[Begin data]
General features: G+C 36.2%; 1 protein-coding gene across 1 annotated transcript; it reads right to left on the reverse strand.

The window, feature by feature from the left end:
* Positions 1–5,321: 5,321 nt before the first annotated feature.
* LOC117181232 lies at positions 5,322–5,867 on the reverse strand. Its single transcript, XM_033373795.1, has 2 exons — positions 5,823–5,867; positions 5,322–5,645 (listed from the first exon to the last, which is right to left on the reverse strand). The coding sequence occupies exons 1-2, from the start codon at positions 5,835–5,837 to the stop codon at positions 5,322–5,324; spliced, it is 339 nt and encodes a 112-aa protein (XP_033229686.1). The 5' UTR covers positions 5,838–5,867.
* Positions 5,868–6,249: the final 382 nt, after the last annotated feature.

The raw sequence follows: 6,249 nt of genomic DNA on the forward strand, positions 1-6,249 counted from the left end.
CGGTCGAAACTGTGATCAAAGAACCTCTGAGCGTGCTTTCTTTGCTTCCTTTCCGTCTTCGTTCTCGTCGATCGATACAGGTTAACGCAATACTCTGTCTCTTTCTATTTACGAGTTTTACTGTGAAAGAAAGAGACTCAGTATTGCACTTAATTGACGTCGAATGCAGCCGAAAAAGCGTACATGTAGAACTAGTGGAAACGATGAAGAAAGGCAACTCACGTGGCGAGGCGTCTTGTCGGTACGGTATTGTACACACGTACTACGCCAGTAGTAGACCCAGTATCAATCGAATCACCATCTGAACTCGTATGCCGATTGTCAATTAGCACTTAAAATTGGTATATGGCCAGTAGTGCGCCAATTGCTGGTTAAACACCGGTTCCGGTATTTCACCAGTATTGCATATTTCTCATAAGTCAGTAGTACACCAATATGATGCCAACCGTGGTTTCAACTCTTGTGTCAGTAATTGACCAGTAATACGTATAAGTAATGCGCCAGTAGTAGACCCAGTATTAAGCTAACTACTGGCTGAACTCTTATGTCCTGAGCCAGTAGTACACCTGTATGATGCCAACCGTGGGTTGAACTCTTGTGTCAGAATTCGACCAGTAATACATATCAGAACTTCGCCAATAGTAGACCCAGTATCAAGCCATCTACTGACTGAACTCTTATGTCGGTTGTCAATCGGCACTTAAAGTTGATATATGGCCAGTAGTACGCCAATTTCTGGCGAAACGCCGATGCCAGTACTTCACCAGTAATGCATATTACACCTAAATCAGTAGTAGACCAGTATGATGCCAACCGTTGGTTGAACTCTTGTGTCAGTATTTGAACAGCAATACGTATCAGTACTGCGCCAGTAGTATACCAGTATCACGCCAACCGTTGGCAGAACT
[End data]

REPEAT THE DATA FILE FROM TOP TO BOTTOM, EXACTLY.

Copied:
General features: G+C 36.2%; 1 protein-coding gene across 1 annotated transcript; it reads right to left on the reverse strand.

The window, feature by feature from the left end:
* Positions 1–5,321: 5,321 nt before the first annotated feature.
* LOC117181232 lies at positions 5,322–5,867 on the reverse strand. Its single transcript, XM_033373795.1, has 2 exons — positions 5,823–5,867; positions 5,322–5,645 (listed from the first exon to the last, which is right to left on the reverse strand). The coding sequence occupies exons 1-2, from the start codon at positions 5,835–5,837 to the stop codon at positions 5,322–5,324; spliced, it is 339 nt and encodes a 112-aa protein (XP_033229686.1). The 5' UTR covers positions 5,838–5,867.
* Positions 5,868–6,249: the final 382 nt, after the last annotated feature.

The raw sequence follows: 6,249 nt of genomic DNA on the forward strand, positions 1-6,249 counted from the left end.
CGGTCGAAACTGTGATCAAAGAACCTCTGAGCGTGCTTTCTTTGCTTCCTTTCCGTCTTCGTTCTCGTCGATCGATACAGGTTAACGCAATACTCTGTCTCTTTCTATTTACGAGTTTTACTGTGAAAGAAAGAGACTCAGTATTGCACTTAATTGACGTCGAATGCAGCCGAAAAAGCGTACATGTAGAACTAGTGGAAACGATGAAGAAAGGCAACTCACGTGGCGAGGCGTCTTGTCGGTACGGTATTGTACACACGTACTACGCCAGTAGTAGACCCAGTATCAATCGAATCACCATCTGAACTCGTATGCCGATTGTCAATTAGCACTTAAAATTGGTATATGGCCAGTAGTGCGCCAATTGCTGGTTAAACACCGGTTCCGGTATTTCACCAGTATTGCATATTTCTCATAAGTCAGTAGTACACCAATATGATGCCAACCGTGGTTTCAACTCTTGTGTCAGTAATTGACCAGTAATACGTATAAGTAATGCGCCAGTAGTAGACCCAGTATTAAGCTAACTACTGGCTGAACTCTTATGTCCTGAGCCAGTAGTACACCTGTATGATGCCAACCGTGGGTTGAACTCTTGTGTCAGAATTCGACCAGTAATACATATCAGAACTTCGCCAATAGTAGACCCAGTATCAAGCCATCTACTGACTGAACTCTTATGTCGGTTGTCAATCGGCACTTAAAGTTGATATATGGCCAGTAGTACGCCAATTTCTGGCGAAACGCCGATGCCAGTACTTCACCAGTAATGCATATTACACCTAAATCAGTAGTAGACCAGTATGATGCCAACCGTTGGTTGAACTCTTGTGTCAGTATTTGAACAGCAATACGTATCAGTACTGCGCCAGTAGTATACCAGTATCACGCCAACCGTTGGCAGAACT